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centred aim whatever, it is open to all who can see how self-devotion and pure principle can make the smallest things sublime. He need not envy any lot, however seeming high and happy, who knows the secret of living and working where he is, in accord with his own highest standard. The universal law of gravitation is just as much present where a pebble rolls as where a world moves; and every life obedient to right, ruled by justice and by love, is caught up into the great order and borne on to ends higher than its happiest dreams.

For Nature and Events will generally shape our ends better than we can do it ourselves. It is far better to live by principle than by plan. I sometimes marvel, reading the lives of men who made epochs, how little they knew of the kind of service they were doing the world. There was simple-hearted John Wesley, who to his dying day thought himself a Church clergyman and wore his gown. He too has left his footprints deep. John Wesley once went to the little town of Epworth where he was born, hoping to preach in the parish church where from his own father's lips he had learned what the Church preached, but he meant to practise. When he arrived at the church door he found it barred against him. Followed by the crowd he went out into the graveyard, and taking his father's tombstone for a pulpit uttered there the prophecy which the Church refused to hear. He departed, but to this day the people of Epworth will show you on that gravestone marks of the feet of John Wesley. Those little hollows represent nearly all that many of his own followers, as well as of the Church, can see of the great and good man; a dent in the old Church, a superstition in the new.

But the revolution which Wesley wrought, and one that can never go backward, is what neither he nor they appreciated,—he showed that a better life could be built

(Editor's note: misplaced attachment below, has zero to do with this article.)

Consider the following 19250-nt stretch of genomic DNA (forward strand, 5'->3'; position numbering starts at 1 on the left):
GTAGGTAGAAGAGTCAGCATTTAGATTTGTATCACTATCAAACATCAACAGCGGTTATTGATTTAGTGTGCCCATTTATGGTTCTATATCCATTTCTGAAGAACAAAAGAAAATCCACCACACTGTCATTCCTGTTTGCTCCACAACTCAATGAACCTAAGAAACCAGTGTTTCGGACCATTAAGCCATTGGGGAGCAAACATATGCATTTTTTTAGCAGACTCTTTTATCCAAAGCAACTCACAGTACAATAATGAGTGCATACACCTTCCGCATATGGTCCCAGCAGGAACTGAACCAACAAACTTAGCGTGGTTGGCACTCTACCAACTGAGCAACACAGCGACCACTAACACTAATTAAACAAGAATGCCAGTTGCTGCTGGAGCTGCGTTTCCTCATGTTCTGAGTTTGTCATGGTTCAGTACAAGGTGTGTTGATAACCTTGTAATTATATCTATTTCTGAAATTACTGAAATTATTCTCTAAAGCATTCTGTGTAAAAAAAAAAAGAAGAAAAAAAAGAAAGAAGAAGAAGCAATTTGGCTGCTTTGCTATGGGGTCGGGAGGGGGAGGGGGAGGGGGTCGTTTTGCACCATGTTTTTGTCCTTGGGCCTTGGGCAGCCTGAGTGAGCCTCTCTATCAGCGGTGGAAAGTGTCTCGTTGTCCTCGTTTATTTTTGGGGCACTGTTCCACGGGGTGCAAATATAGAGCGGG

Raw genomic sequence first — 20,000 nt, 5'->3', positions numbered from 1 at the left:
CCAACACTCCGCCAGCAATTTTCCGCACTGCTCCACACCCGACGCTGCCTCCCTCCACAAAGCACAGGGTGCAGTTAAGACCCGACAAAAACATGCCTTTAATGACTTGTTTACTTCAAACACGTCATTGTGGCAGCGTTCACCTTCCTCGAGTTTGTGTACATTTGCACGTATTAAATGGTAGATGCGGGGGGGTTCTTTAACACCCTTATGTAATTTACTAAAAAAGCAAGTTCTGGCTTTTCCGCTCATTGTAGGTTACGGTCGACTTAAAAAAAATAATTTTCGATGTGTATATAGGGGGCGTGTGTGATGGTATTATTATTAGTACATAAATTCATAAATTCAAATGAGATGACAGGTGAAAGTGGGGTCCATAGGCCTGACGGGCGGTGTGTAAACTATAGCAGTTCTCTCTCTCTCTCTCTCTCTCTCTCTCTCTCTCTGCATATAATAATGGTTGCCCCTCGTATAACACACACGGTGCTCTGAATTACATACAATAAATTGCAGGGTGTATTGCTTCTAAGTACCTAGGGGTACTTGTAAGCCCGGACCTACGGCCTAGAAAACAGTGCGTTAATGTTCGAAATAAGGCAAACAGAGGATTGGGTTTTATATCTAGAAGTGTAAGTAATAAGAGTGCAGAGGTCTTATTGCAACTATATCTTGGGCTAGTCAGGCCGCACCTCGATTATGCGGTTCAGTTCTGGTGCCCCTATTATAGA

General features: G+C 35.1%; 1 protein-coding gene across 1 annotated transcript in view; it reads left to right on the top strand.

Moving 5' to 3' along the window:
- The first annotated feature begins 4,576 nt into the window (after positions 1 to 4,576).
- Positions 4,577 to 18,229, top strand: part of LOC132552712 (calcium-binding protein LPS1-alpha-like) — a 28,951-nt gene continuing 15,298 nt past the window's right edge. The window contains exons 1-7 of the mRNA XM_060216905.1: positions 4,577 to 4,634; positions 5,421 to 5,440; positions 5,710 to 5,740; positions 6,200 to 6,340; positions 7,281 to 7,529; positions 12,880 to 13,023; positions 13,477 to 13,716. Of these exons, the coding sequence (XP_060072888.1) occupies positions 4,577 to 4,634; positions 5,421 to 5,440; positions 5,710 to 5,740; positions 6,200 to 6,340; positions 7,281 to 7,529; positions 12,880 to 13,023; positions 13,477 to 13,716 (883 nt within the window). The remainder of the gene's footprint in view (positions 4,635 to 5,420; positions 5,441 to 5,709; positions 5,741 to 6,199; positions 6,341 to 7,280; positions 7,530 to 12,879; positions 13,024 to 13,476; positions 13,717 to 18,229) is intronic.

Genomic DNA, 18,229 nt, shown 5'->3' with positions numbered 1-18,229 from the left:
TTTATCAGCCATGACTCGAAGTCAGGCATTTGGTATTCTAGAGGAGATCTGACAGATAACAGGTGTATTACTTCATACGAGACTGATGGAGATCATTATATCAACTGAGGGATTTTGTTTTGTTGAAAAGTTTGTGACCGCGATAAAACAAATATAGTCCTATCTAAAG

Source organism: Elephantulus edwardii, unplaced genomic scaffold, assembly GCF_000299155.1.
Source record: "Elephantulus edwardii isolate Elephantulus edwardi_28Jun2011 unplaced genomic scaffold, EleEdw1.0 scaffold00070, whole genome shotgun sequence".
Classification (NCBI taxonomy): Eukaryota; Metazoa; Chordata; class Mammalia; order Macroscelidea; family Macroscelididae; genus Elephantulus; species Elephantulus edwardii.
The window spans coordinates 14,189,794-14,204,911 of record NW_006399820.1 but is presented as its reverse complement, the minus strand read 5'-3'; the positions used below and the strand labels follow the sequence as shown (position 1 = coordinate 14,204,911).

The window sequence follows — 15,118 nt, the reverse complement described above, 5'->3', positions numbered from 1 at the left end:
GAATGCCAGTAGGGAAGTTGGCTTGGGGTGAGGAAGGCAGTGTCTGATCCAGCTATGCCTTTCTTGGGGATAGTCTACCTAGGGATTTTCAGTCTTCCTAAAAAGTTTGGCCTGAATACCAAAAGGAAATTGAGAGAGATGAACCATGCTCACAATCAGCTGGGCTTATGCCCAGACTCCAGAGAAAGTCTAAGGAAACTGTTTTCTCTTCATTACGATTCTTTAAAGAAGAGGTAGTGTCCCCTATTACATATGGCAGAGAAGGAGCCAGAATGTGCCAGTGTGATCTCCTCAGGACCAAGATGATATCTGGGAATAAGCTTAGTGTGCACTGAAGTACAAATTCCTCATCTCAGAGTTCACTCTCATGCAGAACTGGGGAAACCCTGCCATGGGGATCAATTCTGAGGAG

outside the church than in it. He proved that the forces of virtue, of character, love, moral beauty, were out there in the churchyard; the church could bar them out, but not bar them in—no more than it could imprison the sunshine. So unconsciously Wesley broke the church charm forever, and liberation has gone on ever since. That is a thing no man could plan. But if we will get the real footprint of Wesley, and not the fancied one at Epworth, it will be in like him building up the very best lives and characters outside the proud pale of superstition. The heaviest blow man or woman can strike at dogma is to render a better life than dogma can produce. When Romanism fell in England it was because the best heart and head were doing such work outside of it that its rites became paltry; and when protestant superstition dies it will be for the same reason. So every honest, true life that is lived apart from those fables and creeds is setting upon the human heart another sign and seal of liberation.

Ah yes, my friend, it is yours too to make on earth the footprint of a man. The timid shall see it and gain courage. They shall say—“See, there stood, there moved a man—a real man. He bowed to no idols, abased his soul to no prejudices, yet was he humble ; he was not restrained by fear, and yet he was restrained; he was no Christian, but what Christian was more faithful

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and self-sacrificing ?” That is the footprint to make. Time will not efface it ; nature will adopt it.

In our childhood we have pored over the story of that footprint which Crusoe found in the sand. It filled him with terror. Seeing none to make it he fancied it a demon's track. If a man's, it was that of one larger than himself. He built him a stronghold for defence. The tide came up and effaced the footstep. The man who made it was found, and effaced the terror. What remained to Crusoe from the footprint was a better house, a new friend, a larger experience. And so shall the visible footprints of great and small be obliterated by time and tide; but yet invisibly shall such as are true remain for ever. The name of him who made it may be remembered no more, but the service he did shall abide. The terror awakened by the bold step for truth shall pass away, the dreaded innovation turn to a friend. Firm and fearless then, let us move on ; let every step of thought or work be based on truth, friendship, justice ; so shall we leave footsteps on the sands of time

Footsteps that perhaps another

Sailing o'er life's solemn main,
A forlorn and shipwrecked brother

Seeing, shall take heart again.


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